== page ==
Wilhelm Abel's study of economic fluctuations over a period of seven hundred years has long been established as a core text in European agricultural history. Professor Abel was one of the first economic historians to make extensive use of statistical data, and his scholarship and approach have had a decisive effect on the orientation of economic and agricultural history.
Using data on population, wages and rents from England, France, Germany and the Low Countries, and, on occasion, from Italy, Scandinavia and Poland, here Professor Abel demonstrates the striking similarity in the overall economic development for all these areas. He also analyses, the short-term fluctuations that have affected agricultural development within this economic framework, and is able to show the broad significance of the shape of the late medieval depression, the scale of the desertions of villages that accompanies it, and the implications of the sixteenth century price revolution.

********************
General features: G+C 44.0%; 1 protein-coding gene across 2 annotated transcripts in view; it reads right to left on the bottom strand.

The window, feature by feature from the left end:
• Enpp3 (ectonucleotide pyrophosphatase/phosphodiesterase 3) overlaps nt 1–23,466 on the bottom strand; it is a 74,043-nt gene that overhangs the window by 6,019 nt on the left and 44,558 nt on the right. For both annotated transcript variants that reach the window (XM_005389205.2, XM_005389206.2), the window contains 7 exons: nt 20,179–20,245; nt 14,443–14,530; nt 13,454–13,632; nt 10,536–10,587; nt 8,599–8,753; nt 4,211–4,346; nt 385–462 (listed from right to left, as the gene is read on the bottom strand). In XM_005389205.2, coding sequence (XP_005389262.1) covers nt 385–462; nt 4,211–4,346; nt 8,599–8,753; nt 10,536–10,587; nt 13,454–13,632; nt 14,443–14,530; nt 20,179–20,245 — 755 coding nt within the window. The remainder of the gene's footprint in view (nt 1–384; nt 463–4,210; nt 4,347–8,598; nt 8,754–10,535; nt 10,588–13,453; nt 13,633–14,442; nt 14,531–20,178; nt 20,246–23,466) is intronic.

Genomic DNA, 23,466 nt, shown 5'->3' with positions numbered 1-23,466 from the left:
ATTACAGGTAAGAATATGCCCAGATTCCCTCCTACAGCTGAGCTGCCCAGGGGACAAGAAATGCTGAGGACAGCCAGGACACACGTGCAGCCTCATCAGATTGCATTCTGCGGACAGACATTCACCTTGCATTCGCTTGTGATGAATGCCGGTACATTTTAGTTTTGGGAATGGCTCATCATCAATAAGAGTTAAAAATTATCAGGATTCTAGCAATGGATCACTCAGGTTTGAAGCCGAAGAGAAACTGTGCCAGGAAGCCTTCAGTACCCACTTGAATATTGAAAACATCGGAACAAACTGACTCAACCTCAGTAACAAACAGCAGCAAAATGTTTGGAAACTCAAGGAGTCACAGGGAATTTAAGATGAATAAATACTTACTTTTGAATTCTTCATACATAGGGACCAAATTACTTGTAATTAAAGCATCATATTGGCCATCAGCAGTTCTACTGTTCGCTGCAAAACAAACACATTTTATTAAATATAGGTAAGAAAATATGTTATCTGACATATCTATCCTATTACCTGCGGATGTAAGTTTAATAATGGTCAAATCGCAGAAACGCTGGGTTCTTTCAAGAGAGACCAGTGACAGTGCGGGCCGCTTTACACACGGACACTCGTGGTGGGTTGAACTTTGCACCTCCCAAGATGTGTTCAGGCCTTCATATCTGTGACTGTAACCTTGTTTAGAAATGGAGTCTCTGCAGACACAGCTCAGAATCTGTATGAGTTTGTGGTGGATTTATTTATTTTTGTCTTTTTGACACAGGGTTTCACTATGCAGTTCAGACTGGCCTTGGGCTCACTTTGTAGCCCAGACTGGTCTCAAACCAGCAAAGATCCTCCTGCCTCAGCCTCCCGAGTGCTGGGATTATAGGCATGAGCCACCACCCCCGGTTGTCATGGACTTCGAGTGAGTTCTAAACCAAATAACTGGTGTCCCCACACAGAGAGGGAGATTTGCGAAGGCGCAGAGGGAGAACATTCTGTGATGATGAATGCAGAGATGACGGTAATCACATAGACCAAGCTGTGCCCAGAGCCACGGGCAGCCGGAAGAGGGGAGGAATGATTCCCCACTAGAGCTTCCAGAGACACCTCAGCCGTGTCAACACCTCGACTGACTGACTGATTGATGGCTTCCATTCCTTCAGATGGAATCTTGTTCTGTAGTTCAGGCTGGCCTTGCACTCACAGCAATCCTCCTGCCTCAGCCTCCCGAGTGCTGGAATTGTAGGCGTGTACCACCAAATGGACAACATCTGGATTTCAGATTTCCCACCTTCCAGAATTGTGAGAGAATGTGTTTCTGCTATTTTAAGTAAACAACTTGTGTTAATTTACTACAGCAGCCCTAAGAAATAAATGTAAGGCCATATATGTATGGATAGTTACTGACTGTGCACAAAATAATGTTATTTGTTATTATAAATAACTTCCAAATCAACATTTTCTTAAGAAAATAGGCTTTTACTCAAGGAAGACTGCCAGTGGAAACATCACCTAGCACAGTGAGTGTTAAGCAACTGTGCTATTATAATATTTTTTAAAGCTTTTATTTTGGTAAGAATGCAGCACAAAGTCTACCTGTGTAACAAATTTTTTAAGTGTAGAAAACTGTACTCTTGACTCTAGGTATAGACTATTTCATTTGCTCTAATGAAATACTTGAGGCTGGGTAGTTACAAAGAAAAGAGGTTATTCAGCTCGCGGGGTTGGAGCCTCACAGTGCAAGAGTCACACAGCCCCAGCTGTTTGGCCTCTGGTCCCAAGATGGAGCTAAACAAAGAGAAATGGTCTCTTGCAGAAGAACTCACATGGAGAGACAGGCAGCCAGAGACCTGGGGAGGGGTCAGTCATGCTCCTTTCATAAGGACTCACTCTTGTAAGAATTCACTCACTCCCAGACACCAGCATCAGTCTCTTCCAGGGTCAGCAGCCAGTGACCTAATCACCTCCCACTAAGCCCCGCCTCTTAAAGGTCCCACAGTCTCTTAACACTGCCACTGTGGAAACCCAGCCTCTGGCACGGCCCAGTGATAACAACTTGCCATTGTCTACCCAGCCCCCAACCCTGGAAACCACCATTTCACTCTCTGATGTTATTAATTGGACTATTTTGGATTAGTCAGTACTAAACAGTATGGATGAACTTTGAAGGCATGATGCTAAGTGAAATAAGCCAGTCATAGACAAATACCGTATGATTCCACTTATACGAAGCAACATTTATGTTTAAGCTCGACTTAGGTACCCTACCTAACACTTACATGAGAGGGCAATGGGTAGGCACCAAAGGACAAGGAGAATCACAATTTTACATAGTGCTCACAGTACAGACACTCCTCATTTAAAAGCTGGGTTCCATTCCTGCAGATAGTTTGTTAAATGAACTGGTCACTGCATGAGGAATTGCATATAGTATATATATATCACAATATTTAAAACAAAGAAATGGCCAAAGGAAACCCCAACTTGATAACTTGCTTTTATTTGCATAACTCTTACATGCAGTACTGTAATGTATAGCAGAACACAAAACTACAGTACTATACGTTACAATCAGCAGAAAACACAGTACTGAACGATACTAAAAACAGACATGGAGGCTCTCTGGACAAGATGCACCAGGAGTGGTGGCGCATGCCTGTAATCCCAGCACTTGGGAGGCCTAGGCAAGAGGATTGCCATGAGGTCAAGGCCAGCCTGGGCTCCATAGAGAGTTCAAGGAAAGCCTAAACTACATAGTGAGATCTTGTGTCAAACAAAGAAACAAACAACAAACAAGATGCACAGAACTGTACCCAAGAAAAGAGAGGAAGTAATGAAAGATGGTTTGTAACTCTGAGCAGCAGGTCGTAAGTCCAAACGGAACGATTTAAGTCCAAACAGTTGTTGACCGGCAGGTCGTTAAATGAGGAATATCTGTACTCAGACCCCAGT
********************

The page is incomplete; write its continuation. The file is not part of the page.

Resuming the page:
The book's importance lies in tracing the long-term trends that have characterized European economic development since the High Middle Ages, and as such it has made an invaluable contribution to all comparative analyses of different Western European countries since it was first published in 1980.